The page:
Social value as a concept has been the subject of much debate in recent times because of the alleged irresponsible behaviour or some companies and banks. The ramifications of this behaviour are still rumbling on. Government guidelines endeavour to encourage companies to act in a responsible way. Also, most organisations have a company policy or mission statement to show how the company acts in a responsible way.
However, many have argued that the main responsibility of a corporation is to maximize returns to its shareholders, and that since only people can have social responsibilities, corporations are only responsible to their shareholders and not to society.
Nevertheless, increasingly, this concept is being challenged and the pendulum appears to be swinging towards the need for companies to be more socially aware. Some are even questioning whether capitalism has seen its best days.
The presence of protesters in High Street stores complaining about companies not paying what they consider to be a fair amount of tax is indicative of the strength of just one element of perceived social value (i.e. the amount of tax a company pays). The claim by these companies that they are not breaking the law only seems to create broader tensions.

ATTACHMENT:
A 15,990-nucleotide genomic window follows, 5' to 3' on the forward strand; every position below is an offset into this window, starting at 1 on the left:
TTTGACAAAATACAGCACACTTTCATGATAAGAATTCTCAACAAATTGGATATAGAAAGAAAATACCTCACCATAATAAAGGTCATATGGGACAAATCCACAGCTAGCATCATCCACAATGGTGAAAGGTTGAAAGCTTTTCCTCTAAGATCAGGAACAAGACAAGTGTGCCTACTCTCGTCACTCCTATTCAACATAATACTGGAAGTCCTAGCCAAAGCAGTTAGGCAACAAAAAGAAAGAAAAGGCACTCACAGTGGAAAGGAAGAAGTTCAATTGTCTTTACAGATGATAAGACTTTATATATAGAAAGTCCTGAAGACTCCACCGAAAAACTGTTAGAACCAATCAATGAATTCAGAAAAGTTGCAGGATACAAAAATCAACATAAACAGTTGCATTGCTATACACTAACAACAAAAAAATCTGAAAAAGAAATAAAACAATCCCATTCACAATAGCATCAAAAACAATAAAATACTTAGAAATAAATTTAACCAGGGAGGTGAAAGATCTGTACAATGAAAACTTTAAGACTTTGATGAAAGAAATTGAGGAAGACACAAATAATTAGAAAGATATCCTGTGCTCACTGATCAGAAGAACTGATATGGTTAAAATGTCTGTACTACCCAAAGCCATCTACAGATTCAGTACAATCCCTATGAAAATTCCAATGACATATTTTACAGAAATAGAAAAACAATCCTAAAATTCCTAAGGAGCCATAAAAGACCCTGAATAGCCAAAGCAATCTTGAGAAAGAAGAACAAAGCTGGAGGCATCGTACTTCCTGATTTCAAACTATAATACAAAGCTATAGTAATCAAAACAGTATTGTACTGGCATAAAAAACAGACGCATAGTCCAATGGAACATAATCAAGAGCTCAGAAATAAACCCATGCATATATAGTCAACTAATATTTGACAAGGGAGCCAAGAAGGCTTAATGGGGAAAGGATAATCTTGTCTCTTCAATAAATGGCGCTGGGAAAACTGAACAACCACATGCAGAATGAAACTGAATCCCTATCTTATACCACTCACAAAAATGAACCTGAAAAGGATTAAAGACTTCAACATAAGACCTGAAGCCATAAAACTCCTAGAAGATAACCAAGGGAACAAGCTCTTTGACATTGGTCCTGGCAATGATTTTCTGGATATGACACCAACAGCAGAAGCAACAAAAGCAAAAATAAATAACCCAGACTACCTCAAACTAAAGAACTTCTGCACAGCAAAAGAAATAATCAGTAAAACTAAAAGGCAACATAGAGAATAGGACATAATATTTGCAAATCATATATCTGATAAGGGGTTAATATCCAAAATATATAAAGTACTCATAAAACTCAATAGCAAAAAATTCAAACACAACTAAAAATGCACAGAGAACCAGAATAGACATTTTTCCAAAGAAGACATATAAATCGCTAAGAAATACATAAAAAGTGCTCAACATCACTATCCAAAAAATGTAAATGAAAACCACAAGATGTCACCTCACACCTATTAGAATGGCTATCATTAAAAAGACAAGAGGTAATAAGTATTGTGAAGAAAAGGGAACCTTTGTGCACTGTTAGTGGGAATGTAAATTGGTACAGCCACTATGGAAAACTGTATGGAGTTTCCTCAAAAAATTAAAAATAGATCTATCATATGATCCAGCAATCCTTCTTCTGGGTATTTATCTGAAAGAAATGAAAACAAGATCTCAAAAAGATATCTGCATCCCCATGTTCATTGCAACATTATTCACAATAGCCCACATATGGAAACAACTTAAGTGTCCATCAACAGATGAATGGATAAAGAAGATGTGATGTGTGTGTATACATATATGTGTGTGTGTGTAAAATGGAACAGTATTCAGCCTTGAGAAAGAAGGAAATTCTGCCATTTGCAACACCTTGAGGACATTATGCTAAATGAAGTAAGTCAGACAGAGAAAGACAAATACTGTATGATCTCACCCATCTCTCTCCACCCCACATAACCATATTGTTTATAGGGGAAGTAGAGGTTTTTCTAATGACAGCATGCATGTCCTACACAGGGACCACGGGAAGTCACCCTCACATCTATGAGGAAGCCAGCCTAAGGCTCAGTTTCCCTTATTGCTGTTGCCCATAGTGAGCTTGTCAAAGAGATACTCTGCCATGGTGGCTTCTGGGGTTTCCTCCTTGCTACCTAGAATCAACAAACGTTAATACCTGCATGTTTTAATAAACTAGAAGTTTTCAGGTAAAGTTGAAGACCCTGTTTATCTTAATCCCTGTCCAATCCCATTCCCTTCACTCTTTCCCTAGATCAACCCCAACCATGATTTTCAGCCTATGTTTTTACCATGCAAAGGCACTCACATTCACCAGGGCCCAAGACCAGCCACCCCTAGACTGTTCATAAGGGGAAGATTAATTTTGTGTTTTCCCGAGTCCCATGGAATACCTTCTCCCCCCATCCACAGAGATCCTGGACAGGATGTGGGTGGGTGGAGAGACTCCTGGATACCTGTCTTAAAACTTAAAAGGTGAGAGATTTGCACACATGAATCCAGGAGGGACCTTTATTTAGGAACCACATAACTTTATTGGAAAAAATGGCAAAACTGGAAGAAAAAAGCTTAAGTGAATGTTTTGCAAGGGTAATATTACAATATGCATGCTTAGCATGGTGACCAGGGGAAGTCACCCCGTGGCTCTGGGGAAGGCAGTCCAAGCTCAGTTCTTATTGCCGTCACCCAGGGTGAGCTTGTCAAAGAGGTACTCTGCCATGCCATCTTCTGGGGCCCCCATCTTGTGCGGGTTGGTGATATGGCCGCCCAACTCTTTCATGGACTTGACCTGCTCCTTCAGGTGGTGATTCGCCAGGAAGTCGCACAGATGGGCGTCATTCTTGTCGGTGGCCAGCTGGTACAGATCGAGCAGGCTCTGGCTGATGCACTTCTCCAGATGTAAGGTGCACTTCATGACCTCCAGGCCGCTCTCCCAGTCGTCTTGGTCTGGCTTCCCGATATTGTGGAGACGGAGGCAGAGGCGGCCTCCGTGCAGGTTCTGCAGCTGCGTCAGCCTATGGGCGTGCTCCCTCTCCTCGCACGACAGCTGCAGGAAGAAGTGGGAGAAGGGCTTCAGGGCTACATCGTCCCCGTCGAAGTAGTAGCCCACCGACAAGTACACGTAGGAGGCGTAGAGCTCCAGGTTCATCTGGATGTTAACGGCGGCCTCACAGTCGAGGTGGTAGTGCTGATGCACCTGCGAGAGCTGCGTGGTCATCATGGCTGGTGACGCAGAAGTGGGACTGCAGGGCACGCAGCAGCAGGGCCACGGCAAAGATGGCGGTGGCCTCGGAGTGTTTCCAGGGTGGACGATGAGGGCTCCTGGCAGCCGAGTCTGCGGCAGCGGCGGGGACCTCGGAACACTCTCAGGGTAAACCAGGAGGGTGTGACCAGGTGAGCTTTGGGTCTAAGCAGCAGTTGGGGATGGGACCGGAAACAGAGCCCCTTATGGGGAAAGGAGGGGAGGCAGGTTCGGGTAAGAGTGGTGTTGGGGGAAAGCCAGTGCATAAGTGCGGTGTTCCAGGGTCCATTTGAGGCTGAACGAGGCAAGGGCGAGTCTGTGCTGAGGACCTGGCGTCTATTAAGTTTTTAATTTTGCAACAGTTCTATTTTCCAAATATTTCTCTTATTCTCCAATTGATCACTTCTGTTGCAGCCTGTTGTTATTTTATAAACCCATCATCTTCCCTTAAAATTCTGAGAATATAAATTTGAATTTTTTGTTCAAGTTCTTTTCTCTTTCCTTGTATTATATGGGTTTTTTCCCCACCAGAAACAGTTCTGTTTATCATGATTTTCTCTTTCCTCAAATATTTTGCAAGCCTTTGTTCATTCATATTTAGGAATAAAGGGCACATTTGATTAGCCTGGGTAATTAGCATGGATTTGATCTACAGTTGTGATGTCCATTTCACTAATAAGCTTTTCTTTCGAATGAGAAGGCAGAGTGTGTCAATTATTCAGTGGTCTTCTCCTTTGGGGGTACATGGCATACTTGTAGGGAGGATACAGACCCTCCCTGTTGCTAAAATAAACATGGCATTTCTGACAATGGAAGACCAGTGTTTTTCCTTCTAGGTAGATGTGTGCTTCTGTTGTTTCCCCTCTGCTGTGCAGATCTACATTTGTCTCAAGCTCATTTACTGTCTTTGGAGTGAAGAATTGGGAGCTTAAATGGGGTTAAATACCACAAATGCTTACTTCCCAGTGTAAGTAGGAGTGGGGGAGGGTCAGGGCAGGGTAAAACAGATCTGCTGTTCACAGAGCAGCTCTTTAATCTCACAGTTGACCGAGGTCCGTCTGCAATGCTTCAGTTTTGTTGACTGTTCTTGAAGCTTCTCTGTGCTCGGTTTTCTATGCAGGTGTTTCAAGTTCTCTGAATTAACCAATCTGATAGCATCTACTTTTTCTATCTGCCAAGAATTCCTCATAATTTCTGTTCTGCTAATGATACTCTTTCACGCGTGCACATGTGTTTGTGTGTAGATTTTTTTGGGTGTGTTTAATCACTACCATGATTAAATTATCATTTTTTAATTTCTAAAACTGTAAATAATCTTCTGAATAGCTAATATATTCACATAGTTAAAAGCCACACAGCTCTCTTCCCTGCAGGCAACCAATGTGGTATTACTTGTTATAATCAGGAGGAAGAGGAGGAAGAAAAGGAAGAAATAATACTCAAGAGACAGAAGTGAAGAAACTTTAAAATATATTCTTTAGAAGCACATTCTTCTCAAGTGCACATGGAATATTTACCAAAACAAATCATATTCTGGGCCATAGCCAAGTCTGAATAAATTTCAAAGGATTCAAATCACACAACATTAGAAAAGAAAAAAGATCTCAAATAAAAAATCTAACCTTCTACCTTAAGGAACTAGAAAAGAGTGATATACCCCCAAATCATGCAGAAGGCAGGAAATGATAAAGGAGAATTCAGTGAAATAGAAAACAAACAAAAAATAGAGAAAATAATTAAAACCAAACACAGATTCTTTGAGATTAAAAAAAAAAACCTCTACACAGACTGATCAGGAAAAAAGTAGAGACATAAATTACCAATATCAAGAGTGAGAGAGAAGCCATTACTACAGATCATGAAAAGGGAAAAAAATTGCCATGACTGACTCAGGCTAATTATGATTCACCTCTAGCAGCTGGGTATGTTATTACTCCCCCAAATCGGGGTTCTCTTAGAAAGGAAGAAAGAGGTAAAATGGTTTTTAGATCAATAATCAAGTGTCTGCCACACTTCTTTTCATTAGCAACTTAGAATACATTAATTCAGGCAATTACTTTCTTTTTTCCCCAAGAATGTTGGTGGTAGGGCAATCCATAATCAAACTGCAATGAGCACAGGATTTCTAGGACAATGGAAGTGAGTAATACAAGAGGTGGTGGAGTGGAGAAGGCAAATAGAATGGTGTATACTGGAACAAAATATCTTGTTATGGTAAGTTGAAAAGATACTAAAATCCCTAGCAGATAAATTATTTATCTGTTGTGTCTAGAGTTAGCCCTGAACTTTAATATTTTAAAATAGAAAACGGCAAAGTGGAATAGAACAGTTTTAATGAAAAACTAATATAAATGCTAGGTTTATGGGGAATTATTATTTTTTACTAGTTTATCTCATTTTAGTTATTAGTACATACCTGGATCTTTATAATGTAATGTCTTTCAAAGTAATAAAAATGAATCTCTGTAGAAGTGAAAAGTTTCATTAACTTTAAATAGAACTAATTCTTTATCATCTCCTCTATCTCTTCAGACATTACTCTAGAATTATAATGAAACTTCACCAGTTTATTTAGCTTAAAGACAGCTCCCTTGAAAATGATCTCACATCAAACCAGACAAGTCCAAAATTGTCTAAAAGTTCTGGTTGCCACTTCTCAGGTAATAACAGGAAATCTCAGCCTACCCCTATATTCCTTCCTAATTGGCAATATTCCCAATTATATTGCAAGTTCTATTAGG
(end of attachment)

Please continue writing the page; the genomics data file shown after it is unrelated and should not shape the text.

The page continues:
The Lake Social Value measurement is not designed to look at the morals of the 'capitalist/social' mix...
Its focal point is to study all the elements that consumers consider are contained in the concept of social value and the extent to which perceived social value can drive purchasing decisions in much the same way as green issues and fair trade appear to have done.
To what extent might long term profitability be driven by a company's adherence to social value in its broadest sense remains to be seen. It appears evident that respondents have a clear view of the breath of the social value concept. It is the aim of our research to measure this effect and track change over time.